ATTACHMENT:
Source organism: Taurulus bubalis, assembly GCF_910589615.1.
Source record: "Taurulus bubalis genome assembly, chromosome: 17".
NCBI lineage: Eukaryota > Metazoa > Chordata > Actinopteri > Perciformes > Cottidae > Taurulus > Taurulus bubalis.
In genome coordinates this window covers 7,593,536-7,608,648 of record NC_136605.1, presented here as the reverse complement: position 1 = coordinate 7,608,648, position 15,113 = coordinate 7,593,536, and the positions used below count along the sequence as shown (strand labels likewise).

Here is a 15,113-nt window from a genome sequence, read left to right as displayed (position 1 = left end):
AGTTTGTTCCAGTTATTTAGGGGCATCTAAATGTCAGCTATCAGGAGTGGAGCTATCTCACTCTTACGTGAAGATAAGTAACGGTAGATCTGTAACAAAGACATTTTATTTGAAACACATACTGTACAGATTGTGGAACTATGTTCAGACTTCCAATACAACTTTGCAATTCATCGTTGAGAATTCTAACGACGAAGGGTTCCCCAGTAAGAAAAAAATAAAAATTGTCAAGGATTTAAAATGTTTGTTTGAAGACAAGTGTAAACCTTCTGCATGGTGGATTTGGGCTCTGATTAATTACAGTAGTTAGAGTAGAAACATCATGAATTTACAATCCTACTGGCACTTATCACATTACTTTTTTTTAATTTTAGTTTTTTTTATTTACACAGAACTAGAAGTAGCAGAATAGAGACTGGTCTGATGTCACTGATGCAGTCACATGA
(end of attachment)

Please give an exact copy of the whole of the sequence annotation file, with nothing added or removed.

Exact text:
Source organism: Taurulus bubalis, assembly GCF_910589615.1.
Source record: "Taurulus bubalis genome assembly, chromosome: 17".
NCBI lineage: Eukaryota > Metazoa > Chordata > Actinopteri > Perciformes > Cottidae > Taurulus > Taurulus bubalis.
In genome coordinates this window covers 7,593,536-7,608,648 of record NC_136605.1, presented here as the reverse complement: position 1 = coordinate 7,608,648, position 15,113 = coordinate 7,593,536, and the positions used below count along the sequence as shown (strand labels likewise).

Here is a 15,113-nt window from a genome sequence, read left to right as displayed (position 1 = left end):
AGTTTGTTCCAGTTATTTAGGGGCATCTAAATGTCAGCTATCAGGAGTGGAGCTATCTCACTCTTACGTGAAGATAAGTAACGGTAGATCTGTAACAAAGACATTTTATTTGAAACACATACTGTACAGATTGTGGAACTATGTTCAGACTTCCAATACAACTTTGCAATTCATCGTTGAGAATTCTAACGACGAAGGGTTCCCCAGTAAGAAAAAAATAAAAATTGTCAAGGATTTAAAATGTTTGTTTGAAGACAAGTGTAAACCTTCTGCATGGTGGATTTGGGCTCTGATTAATTACAGTAGTTAGAGTAGAAACATCATGAATTTACAATCCTACTGGCACTTATCACATTACTTTTTTTTAATTTTAGTTTTTTTTATTTACACAGAACTAGAAGTAGCAGAATAGAGACTGGTCTGATGTCACTGATGCAGTCACATGA